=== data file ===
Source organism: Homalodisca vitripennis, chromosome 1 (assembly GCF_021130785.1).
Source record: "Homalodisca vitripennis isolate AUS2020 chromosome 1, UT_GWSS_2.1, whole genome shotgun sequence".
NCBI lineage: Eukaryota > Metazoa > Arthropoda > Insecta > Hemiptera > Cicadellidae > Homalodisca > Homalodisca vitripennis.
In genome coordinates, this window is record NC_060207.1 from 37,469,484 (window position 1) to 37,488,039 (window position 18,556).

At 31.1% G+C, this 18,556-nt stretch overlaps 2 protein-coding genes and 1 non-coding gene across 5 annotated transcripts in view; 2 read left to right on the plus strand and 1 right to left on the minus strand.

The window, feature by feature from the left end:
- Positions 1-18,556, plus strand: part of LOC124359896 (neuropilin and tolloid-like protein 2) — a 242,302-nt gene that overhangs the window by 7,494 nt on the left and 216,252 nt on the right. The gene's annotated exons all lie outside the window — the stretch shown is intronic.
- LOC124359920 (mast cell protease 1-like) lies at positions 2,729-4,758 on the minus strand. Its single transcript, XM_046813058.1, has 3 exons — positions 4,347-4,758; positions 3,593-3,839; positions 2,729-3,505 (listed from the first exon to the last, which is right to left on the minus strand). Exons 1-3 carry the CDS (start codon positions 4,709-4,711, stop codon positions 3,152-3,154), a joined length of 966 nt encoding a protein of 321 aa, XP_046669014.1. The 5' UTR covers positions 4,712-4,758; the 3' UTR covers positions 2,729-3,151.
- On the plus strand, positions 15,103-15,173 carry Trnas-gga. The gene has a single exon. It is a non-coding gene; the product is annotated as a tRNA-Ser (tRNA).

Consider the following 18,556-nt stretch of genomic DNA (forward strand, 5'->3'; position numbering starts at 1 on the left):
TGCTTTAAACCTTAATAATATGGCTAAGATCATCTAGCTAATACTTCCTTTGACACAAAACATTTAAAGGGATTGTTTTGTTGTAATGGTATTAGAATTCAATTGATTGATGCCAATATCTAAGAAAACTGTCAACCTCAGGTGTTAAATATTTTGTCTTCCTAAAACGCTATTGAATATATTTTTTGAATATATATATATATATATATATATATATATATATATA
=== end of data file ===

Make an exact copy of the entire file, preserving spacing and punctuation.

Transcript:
Source organism: Homalodisca vitripennis, chromosome 1 (assembly GCF_021130785.1).
Source record: "Homalodisca vitripennis isolate AUS2020 chromosome 1, UT_GWSS_2.1, whole genome shotgun sequence".
NCBI lineage: Eukaryota > Metazoa > Arthropoda > Insecta > Hemiptera > Cicadellidae > Homalodisca > Homalodisca vitripennis.
In genome coordinates, this window is record NC_060207.1 from 37,469,484 (window position 1) to 37,488,039 (window position 18,556).

At 31.1% G+C, this 18,556-nt stretch overlaps 2 protein-coding genes and 1 non-coding gene across 5 annotated transcripts in view; 2 read left to right on the plus strand and 1 right to left on the minus strand.

The window, feature by feature from the left end:
- Positions 1-18,556, plus strand: part of LOC124359896 (neuropilin and tolloid-like protein 2) — a 242,302-nt gene that overhangs the window by 7,494 nt on the left and 216,252 nt on the right. The gene's annotated exons all lie outside the window — the stretch shown is intronic.
- LOC124359920 (mast cell protease 1-like) lies at positions 2,729-4,758 on the minus strand. Its single transcript, XM_046813058.1, has 3 exons — positions 4,347-4,758; positions 3,593-3,839; positions 2,729-3,505 (listed from the first exon to the last, which is right to left on the minus strand). Exons 1-3 carry the CDS (start codon positions 4,709-4,711, stop codon positions 3,152-3,154), a joined length of 966 nt encoding a protein of 321 aa, XP_046669014.1. The 5' UTR covers positions 4,712-4,758; the 3' UTR covers positions 2,729-3,151.
- On the plus strand, positions 15,103-15,173 carry Trnas-gga. The gene has a single exon. It is a non-coding gene; the product is annotated as a tRNA-Ser (tRNA).

Consider the following 18,556-nt stretch of genomic DNA (forward strand, 5'->3'; position numbering starts at 1 on the left):
TGCTTTAAACCTTAATAATATGGCTAAGATCATCTAGCTAATACTTCCTTTGACACAAAACATTTAAAGGGATTGTTTTGTTGTAATGGTATTAGAATTCAATTGATTGATGCCAATATCTAAGAAAACTGTCAACCTCAGGTGTTAAATATTTTGTCTTCCTAAAACGCTATTGAATATATTTTTTGAATATATATATATATATATATATATATATATATATATA